Ipanema

Have one of every animal barbecued at Doha’s Brazilian Churrascaria Discuss this article

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We’re not quite sure what to call the hotel this restaurant is located in (the Renaissance? The Courtyard Marriott? It’s tucked away in what is also referred to as the West End, the team of hotels and restaurants attached to City Centre Mall, so let’s go with that). But what we are sure of when we get close is the smell. Wafting into the hallway is the sizzling scent of all things grilled, and best of all, none of it is masked by cigarette smoke: as signs at the entrance and the lady on the phone when I booked our table reminded me, it’s a smoke-free restaurant (smokers must imbibe at the bar).

Brazilian Churrasco is basically an exercise in carnivorous delight. We’re barely seated before a server is coming up with an explanation pamphlet that she quickly walks us through, once we tell her this is our first time. It’s pretty simple: each diner is given a large wooden disc, one side red, the other green. You flip the disc to green to bring on the meat, and red to stop. ‘Passadores’ (literally meat waiters) wander the restaurant, going from table to table, baring swords full of grilled meats. Let me just say that again for emphasis: they come to your table with swords of meat.

Before we dive head first into the meaty goodness though, we head over to the soup and salad buffet to see what’s on offer. Both my dining companion and I opt for the potato and garlic soup (after giving the split pea and sundried tomato option a whiff and deeming it going nowhere near our spoons). The soup is creamy with just a hint of garlic, and paired with their excellent cheese breadsticks, it’s a great start to the meal. But we’re not here for the soup: bring on the Noah’s Ark of dead things.

We flip our coins to green, and we don’t have to wait long: the staff here are attentive to the point of ridiculous, checking in to make sure we understand what’s going on (we do), don’t need anything (we don’t), and topping up our drinks repeatedly. They say they have 15 different kinds of meat on offer, and we’re on a mission to try them all. It’s heavy on the red meat, with several different kinds of steak and beef, followed with lamb in several forms, and rounded off with some of the best grilled chicken wings we’ve ever had. The smoked beef is a thing of tangy beauty and the different skewers of steak come with options of rare, medium and well done, right there on the sword. The restaurant equips diners with little tongs to help select your meat as the passadores cut it off, so it’s a really interactive experience. That said, with the constant visits, not to mention the too-loud music (live music is good, but so is being able to hear my friend), it’s not the spot for an intimate chat. We asked to be seated far away from the band, and it’s still overpowering.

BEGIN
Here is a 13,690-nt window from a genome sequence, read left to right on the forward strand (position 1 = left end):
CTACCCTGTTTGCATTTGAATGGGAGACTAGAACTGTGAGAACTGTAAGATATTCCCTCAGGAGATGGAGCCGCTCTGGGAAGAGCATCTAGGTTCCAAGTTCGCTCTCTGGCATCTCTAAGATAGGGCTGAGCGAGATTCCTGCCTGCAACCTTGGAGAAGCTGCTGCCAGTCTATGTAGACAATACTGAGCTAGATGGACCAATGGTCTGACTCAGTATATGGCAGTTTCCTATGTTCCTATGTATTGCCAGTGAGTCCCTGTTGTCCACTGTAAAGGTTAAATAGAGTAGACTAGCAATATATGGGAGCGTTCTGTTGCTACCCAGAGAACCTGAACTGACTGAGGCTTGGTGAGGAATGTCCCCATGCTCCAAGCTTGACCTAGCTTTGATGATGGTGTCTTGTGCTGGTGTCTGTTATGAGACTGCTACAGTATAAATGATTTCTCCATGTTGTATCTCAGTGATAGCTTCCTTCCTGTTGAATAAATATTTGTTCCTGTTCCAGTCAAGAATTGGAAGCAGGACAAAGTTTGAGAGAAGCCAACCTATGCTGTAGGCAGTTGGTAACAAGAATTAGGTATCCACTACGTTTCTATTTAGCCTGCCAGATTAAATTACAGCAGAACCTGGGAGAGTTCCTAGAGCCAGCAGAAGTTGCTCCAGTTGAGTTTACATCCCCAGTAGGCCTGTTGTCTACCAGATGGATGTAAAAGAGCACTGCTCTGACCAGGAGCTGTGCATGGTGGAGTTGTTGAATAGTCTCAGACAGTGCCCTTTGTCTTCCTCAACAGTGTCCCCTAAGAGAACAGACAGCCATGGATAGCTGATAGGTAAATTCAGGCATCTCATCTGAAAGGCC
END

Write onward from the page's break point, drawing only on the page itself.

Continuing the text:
Standouts in this carnivorous parade have to be their beef short ribs, which are so juicy you don’t need a knife to cut them. But on round two, (yes, we got seconds) I disappointingly got a mouthful of creamy, disgusting fat. I’m not one to spit things out in restaurants, but I had no choice: I did not sign on for a mouthful of pure fat. My dining companion goes a wee bit sauce crazy, bringing back barbecue, horseradish and sweet chili, which he smears gleefully on various cuts of steak. The horseradish is actually magnificent, and I don’t use that word lightly when speaking about condiments. The grilled chicken is also excellent, meaty and flavourful, and the servers actually listen: when we mention that we loved them, the passadore dishing up lamb chops makes sure to send the guy with the sword of chicken our way.

The same, alas, cannot be said for all the meaty skewers though: the duck tasted gamey, and the lamb chops, though nicely spiced, were redolent of fat. And after a while, all the different meats start to blur together into one big barbecued mass.

One of the surprises of the evening was the grilled pineapple. Warm, toasty and awesome, this was an excellent counterpoint to the meaty wonderland happening on our plates. My friend and I are torn on the fried bananas, which comes with the other sides they deliver to your table: I’m a fan, he thinks they’re two sweet and gooey for dinner time.

Before the meat sweats kick in, we wrap up our meal and get ready for dessert. This too just magically appears at our table, in the form of four sample-sized confections. We can pass on what they describe as their ‘legendary Crema de Papaya’, which manages to be both overly sweet and cloyingly bland at the same time, and the panna cotta, which is weirdly firm, but the mango mousse and the chocolate mousse are both things of beauty.

This place would be a great stop for something a little different, or a party atmosphere: and weirdly, with the ability to take bites of many dishes without having to commit to an entire plateful, we’re actually not quite as massively full as we thought we would be when we finished. Both my friend and I would be back, if only because we’re pretty sure we’d light our kitchens on fire should we try to make grilled pineapple at home.

The bill (for two)
2x Rodizio buffet QR580
1x Aqua Panna QR250
2x Café late QR48
Total (including charges) QR447

By Time Out Doha staff
Time Out Doha,

Time Out reviews restaurants anonymously and pays for meals. Of course, we cannot guarantee the accuracy or independence of user reviews.

Details

  • Location: Marriott Marquis City Center Doha Hotel, West Bay, Doha
  • Tel: 4419 5000
  • Travel: Al Wahda Road

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